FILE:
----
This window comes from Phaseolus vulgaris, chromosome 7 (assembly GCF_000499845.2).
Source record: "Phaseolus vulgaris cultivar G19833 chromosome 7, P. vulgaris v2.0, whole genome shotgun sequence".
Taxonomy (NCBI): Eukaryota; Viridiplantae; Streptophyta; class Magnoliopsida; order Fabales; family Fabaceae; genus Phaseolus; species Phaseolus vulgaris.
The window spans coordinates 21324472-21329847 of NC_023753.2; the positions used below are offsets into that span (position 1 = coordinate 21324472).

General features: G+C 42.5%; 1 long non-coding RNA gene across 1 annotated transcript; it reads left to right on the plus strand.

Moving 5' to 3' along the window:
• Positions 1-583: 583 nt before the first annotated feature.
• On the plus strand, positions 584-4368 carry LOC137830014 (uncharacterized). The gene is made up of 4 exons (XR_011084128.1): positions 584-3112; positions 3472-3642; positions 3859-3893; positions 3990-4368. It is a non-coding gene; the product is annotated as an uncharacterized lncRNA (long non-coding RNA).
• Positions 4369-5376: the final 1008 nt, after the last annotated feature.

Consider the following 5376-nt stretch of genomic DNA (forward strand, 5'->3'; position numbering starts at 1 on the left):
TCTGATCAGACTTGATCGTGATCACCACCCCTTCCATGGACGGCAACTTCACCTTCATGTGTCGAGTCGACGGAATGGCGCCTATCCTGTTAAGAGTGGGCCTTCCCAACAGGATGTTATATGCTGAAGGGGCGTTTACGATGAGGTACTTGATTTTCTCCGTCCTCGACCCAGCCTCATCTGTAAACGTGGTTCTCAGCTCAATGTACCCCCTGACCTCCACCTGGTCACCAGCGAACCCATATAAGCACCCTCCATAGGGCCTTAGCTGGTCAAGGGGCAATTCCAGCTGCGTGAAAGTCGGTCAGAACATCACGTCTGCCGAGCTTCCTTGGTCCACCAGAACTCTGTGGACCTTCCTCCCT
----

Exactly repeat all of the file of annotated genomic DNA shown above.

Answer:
This window comes from Phaseolus vulgaris, chromosome 7 (assembly GCF_000499845.2).
Source record: "Phaseolus vulgaris cultivar G19833 chromosome 7, P. vulgaris v2.0, whole genome shotgun sequence".
Taxonomy (NCBI): Eukaryota; Viridiplantae; Streptophyta; class Magnoliopsida; order Fabales; family Fabaceae; genus Phaseolus; species Phaseolus vulgaris.
The window spans coordinates 21324472-21329847 of NC_023753.2; the positions used below are offsets into that span (position 1 = coordinate 21324472).

General features: G+C 42.5%; 1 long non-coding RNA gene across 1 annotated transcript; it reads left to right on the plus strand.

Moving 5' to 3' along the window:
• Positions 1-583: 583 nt before the first annotated feature.
• On the plus strand, positions 584-4368 carry LOC137830014 (uncharacterized). The gene is made up of 4 exons (XR_011084128.1): positions 584-3112; positions 3472-3642; positions 3859-3893; positions 3990-4368. It is a non-coding gene; the product is annotated as an uncharacterized lncRNA (long non-coding RNA).
• Positions 4369-5376: the final 1008 nt, after the last annotated feature.

Consider the following 5376-nt stretch of genomic DNA (forward strand, 5'->3'; position numbering starts at 1 on the left):
TCTGATCAGACTTGATCGTGATCACCACCCCTTCCATGGACGGCAACTTCACCTTCATGTGTCGAGTCGACGGAATGGCGCCTATCCTGTTAAGAGTGGGCCTTCCCAACAGGATGTTATATGCTGAAGGGGCGTTTACGATGAGGTACTTGATTTTCTCCGTCCTCGACCCAGCCTCATCTGTAAACGTGGTTCTCAGCTCAATGTACCCCCTGACCTCCACCTGGTCACCAGCGAACCCATATAAGCACCCTCCATAGGGCCTTAGCTGGTCAAGGGGCAATTCCAGCTGCGTGAAAGTCGGTCAGAACATCACGTCTGCCGAGCTTCCTTGGTCCACCAGAACTCTGTGGACCTTCCTCCCT